Friday, March 4, 2011

From "The Rational Optimist" - Best book of 2010

This is from the ending of Matt Ridley's "The Rational Optimist", probably last year's best libertarian book.  The ending is pure, undiluted greatness. 
Ridley argues that the world is NOT going to hell in a handbasket, as long as people are free to freely exchange goods and services, and most important - ideas. 
The item on the left, a primitive handaxe, is one of the oldest human artifacts.  One person made it.  The item on the right is approximately the same size and was made by hundreds, if not thousands of people, each one working on a small part of the project and reflecting "multiple strands of knowledge". 
The one on the left is the result of a system with cultural, geographic and trade barriers in place.  The product on the right can only be efficiently manufactured when people are left alone to seek their own self-interest. 
Pick a side, pick a side. 
Here's Matt Ridley:

Politicians are increasingly corks tossed on the waves of public opinion.  Dictators are learning that their citizens can organise riots by text message.  'Here comes everybody' says the author Clay Shirky. 

People will more and more freely find ways to exchange their specialised production for diversified consumption.  This world can already be glimpsed on the web, in what John Barlow calls 'dot-com communism': a workforce of free agents bartering their ideas and efforts barely interested in whether the barter yields 'real' money.  The explosion of interest in the free sharing of ideas that the internet has spawned has taken everybody by surprise.  'The online masses have an incredible willingness to share' says Kevin Kelly.  Instead of money, 'peer producers who create the stuff gain credit, status, reputation, enjoyment, satisfaction, and experience:.  People are willing to share their photographs on Flickr, their thoughts on Twitter, their friends on Facebook, their knowledge on Wikipedia, their software patches on Linux, their donations on, their community news on Craigslist, their pedigrees on, their genomes on 23andMe, even their medical records on PatientsLikeMe.  Thanks to the internet, each is giving according to his ability to each according to his needs, to a degree that never happened in Marxism. 

This catallaxy will not go smoothly, or without resistance.  Natural and unnatural disasters will still happen.  Governments will bail out big corporations and big bureaucracies, hand them special favours such as subsidies or carbon rations and regulate them in such a way as to create barriers to entry, slowing down creative destruction.  Chiefs, priests, thieves, financiers, consultants and others will appear on all sides, feeding off the surplus generated by exchange and specialisation, diverting the life-blood of the catallaxy into their own reactionary lives.  It happened in the past.  Empires brought stability at the price of creating a parasitic court; monotheistic religions bought social cohesion at the price of a parasitic priestly class; nationalism bought power at the expense of a parasitic military; socialism bought equality at the price of a parasitic bureaucracy; capitalism bought efficiency at the price of parasitic financiers.  The online world will attract parasites too: from regulators and cyber-criminals to hackers and plagiarists.  Some of them may temporarily throttle their generous hosts.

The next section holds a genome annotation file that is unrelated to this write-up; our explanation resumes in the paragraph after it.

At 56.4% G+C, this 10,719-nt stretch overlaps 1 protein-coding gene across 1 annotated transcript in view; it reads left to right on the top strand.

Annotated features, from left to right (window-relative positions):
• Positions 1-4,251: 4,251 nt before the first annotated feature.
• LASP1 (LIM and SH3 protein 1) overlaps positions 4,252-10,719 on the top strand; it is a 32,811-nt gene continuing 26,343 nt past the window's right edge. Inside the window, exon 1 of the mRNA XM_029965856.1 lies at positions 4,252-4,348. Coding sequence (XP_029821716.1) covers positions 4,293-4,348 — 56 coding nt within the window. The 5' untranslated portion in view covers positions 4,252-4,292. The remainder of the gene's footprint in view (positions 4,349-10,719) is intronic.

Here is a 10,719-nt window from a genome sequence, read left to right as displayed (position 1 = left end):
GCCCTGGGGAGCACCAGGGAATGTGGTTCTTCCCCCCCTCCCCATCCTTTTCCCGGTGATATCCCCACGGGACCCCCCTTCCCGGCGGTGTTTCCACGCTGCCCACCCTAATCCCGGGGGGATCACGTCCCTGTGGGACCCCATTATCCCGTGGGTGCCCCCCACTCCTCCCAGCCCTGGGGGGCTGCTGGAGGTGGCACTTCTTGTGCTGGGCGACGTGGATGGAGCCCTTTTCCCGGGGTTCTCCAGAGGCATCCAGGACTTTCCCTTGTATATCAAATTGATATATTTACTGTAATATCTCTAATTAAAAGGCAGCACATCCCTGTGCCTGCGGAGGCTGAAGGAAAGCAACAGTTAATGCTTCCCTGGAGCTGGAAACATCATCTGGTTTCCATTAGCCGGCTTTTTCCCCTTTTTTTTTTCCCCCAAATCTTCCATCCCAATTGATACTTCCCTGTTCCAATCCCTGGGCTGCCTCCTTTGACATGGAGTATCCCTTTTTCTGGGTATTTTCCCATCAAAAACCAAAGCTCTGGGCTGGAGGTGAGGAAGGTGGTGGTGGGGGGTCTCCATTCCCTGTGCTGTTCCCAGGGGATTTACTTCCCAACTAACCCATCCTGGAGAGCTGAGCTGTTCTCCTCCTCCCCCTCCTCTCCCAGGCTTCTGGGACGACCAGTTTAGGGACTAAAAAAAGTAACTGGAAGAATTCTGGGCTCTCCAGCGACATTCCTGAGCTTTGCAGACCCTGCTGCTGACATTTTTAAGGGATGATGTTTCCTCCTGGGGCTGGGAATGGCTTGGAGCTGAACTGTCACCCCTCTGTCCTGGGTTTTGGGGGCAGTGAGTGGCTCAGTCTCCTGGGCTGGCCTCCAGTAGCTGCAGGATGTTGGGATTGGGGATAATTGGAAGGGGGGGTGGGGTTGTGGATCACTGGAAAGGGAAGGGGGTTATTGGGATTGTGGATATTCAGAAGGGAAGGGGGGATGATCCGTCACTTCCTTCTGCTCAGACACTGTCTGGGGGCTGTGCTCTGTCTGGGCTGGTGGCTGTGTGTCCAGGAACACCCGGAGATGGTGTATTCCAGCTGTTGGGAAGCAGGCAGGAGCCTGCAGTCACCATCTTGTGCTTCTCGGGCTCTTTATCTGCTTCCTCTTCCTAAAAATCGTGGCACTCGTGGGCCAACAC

....There is even a new reason for such pessimism: the integrated nature of the world means that it may soon be possible to capture the entire world on behalf of a foolish idea, where before you could only capture a country, or perhaps if you were lucky an empire. 

....Imagine if the globalised world of the twenty-first century allows a globalised retreat from reason.  It is a worrying thought.  The wrong kind of chiefs, priests and thieves could yet snuff out future prosperity on earth.  Already lords don boiler suits to destroy genetically modified crops, presidents scheme to prevent stem-cell research, prime ministers trample on habeas corpus using the excuse of terrorism, metastasising bureacracies interfere with innovation on behalf of reactionary pressure groups, superstitious creationists stop the teaching of good science, air-headed celebrities rail against free trade, mullahs inveigh against the empowerment of women, earnest princes lament the loss of old ways and pious bishops regret the coarsening effects of commerce.  So far they are all sufficiently localised in their effects to achieve no more than limited pauses in the happy progress of the species, but could one of them go global? 

I doubt it....Said Lord Macaulay, 'We see in almost every part of the annals of mankind how the industry of individuals, struggling up against wars, taxes, famines, conflagrations, mischievous prohibitions, and more mischievous protections, creates faster than governments can squander, and repairs whatever invaders can destroy.'

....The twenty-first century will be a magnificent time to be alive. 

Dare to be an optimist. 

I hope you'll check out this book when it's released in paperback.  It's greatness. 


Dave Killion said...

Having finished the book recently, I can say I concur entirely with your review. Ridley is the Julian Simon of our time.

The Whited Sepulchre said...

Mr. Killion,
Thanks for the comment, and for the Julian Simon comparison.
I'm going to scrape this site for a post sometime soon:

Laurent Franckx said...

While the book certainly has a lot of merits, it also suffers from the same flaws it blames other for. see my in-depth review at

Laurent Franckx said...

While the book certainly has a lot of merits, it also suffers essentially from the same flaws it blames others for. See my in-depth review at